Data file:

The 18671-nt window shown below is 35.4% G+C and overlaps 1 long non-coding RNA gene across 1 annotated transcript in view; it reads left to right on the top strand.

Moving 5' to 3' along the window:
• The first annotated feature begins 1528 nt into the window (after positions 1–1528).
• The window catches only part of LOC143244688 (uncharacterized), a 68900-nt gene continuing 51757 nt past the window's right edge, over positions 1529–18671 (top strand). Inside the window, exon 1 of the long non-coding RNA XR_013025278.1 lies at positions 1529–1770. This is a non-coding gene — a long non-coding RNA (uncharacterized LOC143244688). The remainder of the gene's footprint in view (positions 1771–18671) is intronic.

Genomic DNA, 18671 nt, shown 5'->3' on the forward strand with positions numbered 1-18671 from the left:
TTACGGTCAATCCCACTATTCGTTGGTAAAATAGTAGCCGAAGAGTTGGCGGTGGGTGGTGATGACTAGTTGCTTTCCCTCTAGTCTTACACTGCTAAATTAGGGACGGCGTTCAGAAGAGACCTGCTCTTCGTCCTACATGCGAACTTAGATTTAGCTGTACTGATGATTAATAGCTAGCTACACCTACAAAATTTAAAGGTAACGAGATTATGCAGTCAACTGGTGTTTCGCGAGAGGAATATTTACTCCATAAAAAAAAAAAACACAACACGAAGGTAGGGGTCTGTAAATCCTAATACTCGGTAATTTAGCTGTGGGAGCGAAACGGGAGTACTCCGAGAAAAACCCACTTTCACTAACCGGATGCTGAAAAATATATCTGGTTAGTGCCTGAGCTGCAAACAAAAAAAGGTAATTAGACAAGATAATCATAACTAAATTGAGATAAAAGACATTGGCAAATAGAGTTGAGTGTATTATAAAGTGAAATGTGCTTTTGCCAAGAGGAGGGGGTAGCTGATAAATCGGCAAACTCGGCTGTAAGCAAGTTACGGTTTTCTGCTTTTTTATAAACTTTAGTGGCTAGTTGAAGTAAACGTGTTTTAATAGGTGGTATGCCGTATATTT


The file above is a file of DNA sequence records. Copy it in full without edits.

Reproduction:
The 18671-nt window shown below is 35.4% G+C and overlaps 1 long non-coding RNA gene across 1 annotated transcript in view; it reads left to right on the top strand.

Moving 5' to 3' along the window:
• The first annotated feature begins 1528 nt into the window (after positions 1–1528).
• The window catches only part of LOC143244688 (uncharacterized), a 68900-nt gene continuing 51757 nt past the window's right edge, over positions 1529–18671 (top strand). Inside the window, exon 1 of the long non-coding RNA XR_013025278.1 lies at positions 1529–1770. This is a non-coding gene — a long non-coding RNA (uncharacterized LOC143244688). The remainder of the gene's footprint in view (positions 1771–18671) is intronic.

Genomic DNA, 18671 nt, shown 5'->3' on the forward strand with positions numbered 1-18671 from the left:
TTACGGTCAATCCCACTATTCGTTGGTAAAATAGTAGCCGAAGAGTTGGCGGTGGGTGGTGATGACTAGTTGCTTTCCCTCTAGTCTTACACTGCTAAATTAGGGACGGCGTTCAGAAGAGACCTGCTCTTCGTCCTACATGCGAACTTAGATTTAGCTGTACTGATGATTAATAGCTAGCTACACCTACAAAATTTAAAGGTAACGAGATTATGCAGTCAACTGGTGTTTCGCGAGAGGAATATTTACTCCATAAAAAAAAAAAACACAACACGAAGGTAGGGGTCTGTAAATCCTAATACTCGGTAATTTAGCTGTGGGAGCGAAACGGGAGTACTCCGAGAAAAACCCACTTTCACTAACCGGATGCTGAAAAATATATCTGGTTAGTGCCTGAGCTGCAAACAAAAAAAGGTAATTAGACAAGATAATCATAACTAAATTGAGATAAAAGACATTGGCAAATAGAGTTGAGTGTATTATAAAGTGAAATGTGCTTTTGCCAAGAGGAGGGGGTAGCTGATAAATCGGCAAACTCGGCTGTAAGCAAGTTACGGTTTTCTGCTTTTTTATAAACTTTAGTGGCTAGTTGAAGTAAACGTGTTTTAATAGGTGGTATGCCGTATATTT